The role of a paramedic is to provide specialized attention and treatment for patients who have been involved in accidents, emergencies, or other crises. A paramedic is usually one of the first medical personnel to arrive at a medical emergency and is often the senior member of a two-person ambulance team, with an emergency care assistant or technician assisting them. Working a 24-hour shift (including weekends) is almost always a job prerequisite.
Typical work responsibilities of a paramedic include:
- Responding to radio messages and operating ambulance equipment
- Managing and directing an emergency response team
- On-the-spot assessment of the patient’s condition and preliminary diagnosis
- Examination and administration of medications, pain relievers, and intravenous infusions
- Tending to wounds and injuries
- Transporting patients to the hospital and continuing to treat them while in transit
- Collaborating with hospital professionals about the patient’s condition and treatment options
- Assisting in the delivery of patient care in hospitals and other medical settings
- Efficiently communicating with patients and their relatives/friends
- Writing and submitting incident reports that are specific and factual.
- Following established medical protocols, procedures, legal rules, and health and safety requirements.
- Continuous training to keep up to date on new treatments and medical procedures.
Who does a Paramedic work with?
Paramedics work in diverse roles but often collaborate with healthcare professionals such as nurses. They may give medical care and respond to crises or calls for assistance from surrounding hospitals.
Salary expectations for paramedics
According to the Bureau of Labor and Statistics, as of May 2021, EMTs and paramedics make an average yearly income of $36,930. The amount of money made is determined by the level of experience, education, and where they work.
- Elite Ambulance is always on the lookout for EMTs and Paramedics that want to develop their EMS careers! Apply for one of the Illinois or Indiana locations and start working immediately.
- DocGo has openings for paramedic jobs as part of its team of full-time mobile employees.
- The Journal of Emergency Medical Services publishes industry-leading news, information, and training in the field of emergency medical services. In addition, the JEMS Career Center has a range of employment options for paramedics.
Qualifications and skills of paramedics
You can obtain vital skills and certifications through education and experience in paramedic roles. Being a paramedic requires certain skills that are not found in other professions, such as:
- Listening skills to determine the severity of the patient’s illness or injury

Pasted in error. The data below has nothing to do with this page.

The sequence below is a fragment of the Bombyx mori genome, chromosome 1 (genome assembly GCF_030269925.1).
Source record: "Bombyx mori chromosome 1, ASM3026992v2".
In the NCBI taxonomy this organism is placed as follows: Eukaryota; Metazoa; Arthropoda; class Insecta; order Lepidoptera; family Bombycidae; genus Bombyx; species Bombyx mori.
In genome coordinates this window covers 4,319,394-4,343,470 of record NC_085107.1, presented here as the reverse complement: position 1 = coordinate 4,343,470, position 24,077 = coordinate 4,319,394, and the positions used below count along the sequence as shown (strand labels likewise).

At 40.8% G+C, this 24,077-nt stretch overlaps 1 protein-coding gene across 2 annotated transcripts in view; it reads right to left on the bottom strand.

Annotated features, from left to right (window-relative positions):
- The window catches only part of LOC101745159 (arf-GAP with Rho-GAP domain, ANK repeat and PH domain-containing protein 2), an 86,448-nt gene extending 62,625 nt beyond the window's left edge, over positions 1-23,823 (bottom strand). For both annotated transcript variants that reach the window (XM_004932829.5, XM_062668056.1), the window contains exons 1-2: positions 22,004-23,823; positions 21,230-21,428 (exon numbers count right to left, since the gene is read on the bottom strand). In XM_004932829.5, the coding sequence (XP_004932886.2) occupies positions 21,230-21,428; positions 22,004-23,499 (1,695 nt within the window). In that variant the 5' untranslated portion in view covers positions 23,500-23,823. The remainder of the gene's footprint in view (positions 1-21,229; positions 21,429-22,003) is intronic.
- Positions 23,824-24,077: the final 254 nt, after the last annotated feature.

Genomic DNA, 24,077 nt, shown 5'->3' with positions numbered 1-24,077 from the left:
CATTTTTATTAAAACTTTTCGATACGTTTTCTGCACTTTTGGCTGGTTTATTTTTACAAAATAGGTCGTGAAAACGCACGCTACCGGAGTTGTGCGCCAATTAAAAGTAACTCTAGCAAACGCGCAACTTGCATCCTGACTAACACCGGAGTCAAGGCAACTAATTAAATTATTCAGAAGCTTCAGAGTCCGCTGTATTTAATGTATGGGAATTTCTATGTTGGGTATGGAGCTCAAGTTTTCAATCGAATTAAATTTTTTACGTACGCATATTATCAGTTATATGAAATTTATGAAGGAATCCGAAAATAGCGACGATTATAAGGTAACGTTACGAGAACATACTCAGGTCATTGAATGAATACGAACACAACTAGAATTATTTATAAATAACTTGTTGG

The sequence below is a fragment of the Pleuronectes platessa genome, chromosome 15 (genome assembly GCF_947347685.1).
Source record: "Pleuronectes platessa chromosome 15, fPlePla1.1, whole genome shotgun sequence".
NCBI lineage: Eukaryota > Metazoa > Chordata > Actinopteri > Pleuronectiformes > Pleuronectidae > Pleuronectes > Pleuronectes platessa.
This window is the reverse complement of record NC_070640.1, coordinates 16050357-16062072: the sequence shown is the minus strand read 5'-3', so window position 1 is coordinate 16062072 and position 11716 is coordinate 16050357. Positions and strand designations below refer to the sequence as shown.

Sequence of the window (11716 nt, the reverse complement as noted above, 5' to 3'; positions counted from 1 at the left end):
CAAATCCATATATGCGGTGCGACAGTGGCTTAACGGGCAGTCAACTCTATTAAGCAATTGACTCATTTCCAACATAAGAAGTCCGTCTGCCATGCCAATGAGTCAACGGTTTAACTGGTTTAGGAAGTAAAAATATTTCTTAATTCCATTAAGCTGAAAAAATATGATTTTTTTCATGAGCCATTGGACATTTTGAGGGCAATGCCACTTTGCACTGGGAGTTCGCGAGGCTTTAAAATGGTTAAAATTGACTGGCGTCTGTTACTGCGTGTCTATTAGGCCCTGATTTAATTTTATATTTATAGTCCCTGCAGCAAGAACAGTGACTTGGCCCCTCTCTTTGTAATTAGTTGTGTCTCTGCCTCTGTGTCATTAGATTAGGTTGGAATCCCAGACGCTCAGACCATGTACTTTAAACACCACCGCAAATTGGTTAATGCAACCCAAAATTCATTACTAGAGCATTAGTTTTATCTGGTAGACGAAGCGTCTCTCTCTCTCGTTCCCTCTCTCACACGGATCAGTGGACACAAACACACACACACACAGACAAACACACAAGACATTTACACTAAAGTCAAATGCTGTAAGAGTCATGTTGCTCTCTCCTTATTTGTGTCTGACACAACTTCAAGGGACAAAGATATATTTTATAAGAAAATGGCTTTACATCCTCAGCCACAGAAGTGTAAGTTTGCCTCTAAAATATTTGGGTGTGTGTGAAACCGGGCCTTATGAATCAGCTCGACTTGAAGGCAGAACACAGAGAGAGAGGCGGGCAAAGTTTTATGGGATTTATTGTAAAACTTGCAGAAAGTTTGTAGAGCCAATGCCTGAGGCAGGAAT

- Paramedics must be physically fit due to constant lifting, kneeling, and bending.
- Communication skills to explain the issue and processes to patients and healthcare personnel clearly and concisely.
- Problem-solving skills to swiftly evaluate the patient’s state and symptoms and administer the necessary therapy.
- Paramedics must be compassionate in offering care to patients who are in life-threatening situations and are under a considerable deal of stress.
- To handle stressful situations, paramedics need interpersonal abilities to operate in a team and collaborate with others.
Requirements for paramedic experience
To become a paramedic, one must usually complete training at a hospital or an ambulance. These programs often take a year or two and include hands-on training to measure a candidate’s ability to manage various emergency scenarios. Paramedics can also obtain experience as hospital nurses, firefighters, police officers, or in other first-responder roles.
Education and training requirements for paramedics
High school graduation is required, and some paramedics pursue an associate degree to improve their work prospects. In the state where they work, each candidate must get a license. In addition, paramedics must have CPR certification, which is also needed for postsecondary educational programs in emergency medicine. These programs are provided in technical schools, community colleges, and universities and last between one and two years.
These programs help teach entrants how to assess a patient’s status, deal with cardiac and trauma emergencies, and clear clogged airways. Typically, training spans roughly 150 hours and takes place in an ambulance and a hospital. Advanced training lasts approximately 400 hours and focuses on more difficult abilities. After being EMT-certified, paramedics must complete 1,200 hours of training, which can lead to an associate or bachelor’s degree.